Not a smart mouth, not unkind. Just a question from a third grader today at R.C. Waters Elementary in Oak Harbor, OH.
The morning assemblies were actually a comfort — it was good to be with happy children without parentheses of pain about their eyes — like stepping from a darkened theater into the sun, it required some adjustment. Why was I there teaching them to write poetry?
Yesterday I spent much of the afternoon putting in a new garden in Katie’s back yard, made up of plants gifted in memorial. A lilac bush, an azalea, two hyacinth, and lots of forget me nots. After that I drove 90 minutes to Toledo, checking into a hotel. Late last night, Katie called me to read me a poem she’s written, composed after listing pages of words collected from the wishes, fears and medical reports of Stephie’s last days — a strobe of a poem that made my eyes water.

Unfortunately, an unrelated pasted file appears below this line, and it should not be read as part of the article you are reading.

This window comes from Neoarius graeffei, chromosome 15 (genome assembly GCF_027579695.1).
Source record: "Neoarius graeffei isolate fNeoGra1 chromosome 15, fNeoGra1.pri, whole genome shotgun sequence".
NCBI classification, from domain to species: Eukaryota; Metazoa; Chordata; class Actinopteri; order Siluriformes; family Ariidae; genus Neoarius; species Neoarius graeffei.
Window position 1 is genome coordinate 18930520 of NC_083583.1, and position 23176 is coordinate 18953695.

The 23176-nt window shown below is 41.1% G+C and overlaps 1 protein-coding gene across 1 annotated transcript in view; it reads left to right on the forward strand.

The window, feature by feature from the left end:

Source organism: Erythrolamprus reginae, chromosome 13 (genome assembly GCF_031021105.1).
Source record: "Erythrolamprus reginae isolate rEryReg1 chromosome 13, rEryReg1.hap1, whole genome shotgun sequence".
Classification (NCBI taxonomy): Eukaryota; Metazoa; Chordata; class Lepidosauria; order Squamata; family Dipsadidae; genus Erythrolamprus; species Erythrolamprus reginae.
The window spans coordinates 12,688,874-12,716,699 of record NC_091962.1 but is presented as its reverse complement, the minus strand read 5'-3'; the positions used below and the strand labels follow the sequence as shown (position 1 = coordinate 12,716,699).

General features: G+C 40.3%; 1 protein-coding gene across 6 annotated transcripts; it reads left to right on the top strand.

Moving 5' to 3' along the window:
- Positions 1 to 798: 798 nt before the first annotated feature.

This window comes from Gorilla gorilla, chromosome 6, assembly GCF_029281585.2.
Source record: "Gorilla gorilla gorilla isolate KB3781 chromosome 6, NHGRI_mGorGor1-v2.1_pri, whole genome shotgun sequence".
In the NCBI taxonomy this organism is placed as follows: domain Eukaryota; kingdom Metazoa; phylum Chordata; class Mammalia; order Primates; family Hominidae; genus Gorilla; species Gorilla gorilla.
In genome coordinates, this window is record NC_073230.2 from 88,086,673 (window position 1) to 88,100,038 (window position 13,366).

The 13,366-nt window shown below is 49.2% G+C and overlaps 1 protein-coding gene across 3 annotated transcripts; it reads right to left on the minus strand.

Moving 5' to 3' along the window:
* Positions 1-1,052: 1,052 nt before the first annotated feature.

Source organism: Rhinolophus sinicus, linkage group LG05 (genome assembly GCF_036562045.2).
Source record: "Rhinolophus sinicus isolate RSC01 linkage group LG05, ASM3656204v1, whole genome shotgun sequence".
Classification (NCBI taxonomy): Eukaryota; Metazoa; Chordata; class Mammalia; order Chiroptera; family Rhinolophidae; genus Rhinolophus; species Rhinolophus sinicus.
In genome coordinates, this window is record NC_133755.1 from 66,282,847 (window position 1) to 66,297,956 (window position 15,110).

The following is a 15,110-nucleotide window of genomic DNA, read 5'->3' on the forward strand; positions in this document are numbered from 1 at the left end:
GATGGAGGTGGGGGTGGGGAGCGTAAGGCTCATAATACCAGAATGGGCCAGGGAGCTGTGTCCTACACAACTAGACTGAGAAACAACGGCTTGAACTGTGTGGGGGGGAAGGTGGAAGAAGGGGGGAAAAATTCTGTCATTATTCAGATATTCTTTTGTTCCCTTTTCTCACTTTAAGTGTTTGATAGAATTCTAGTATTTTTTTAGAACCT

Today the third grade writers were listing details about their bathtubs. From hair in the drain to bubbles up the nose, we talked about the importance of details in making clear images for our poems. The blond girl had a pencil in one hand and her paper in the other, sitting on the floor, when she turned to me and asked with a genuine interest in my response, “why are you teaching us to write poetry?”
“Because someday you will need it. I can’t tell you when, but you will.”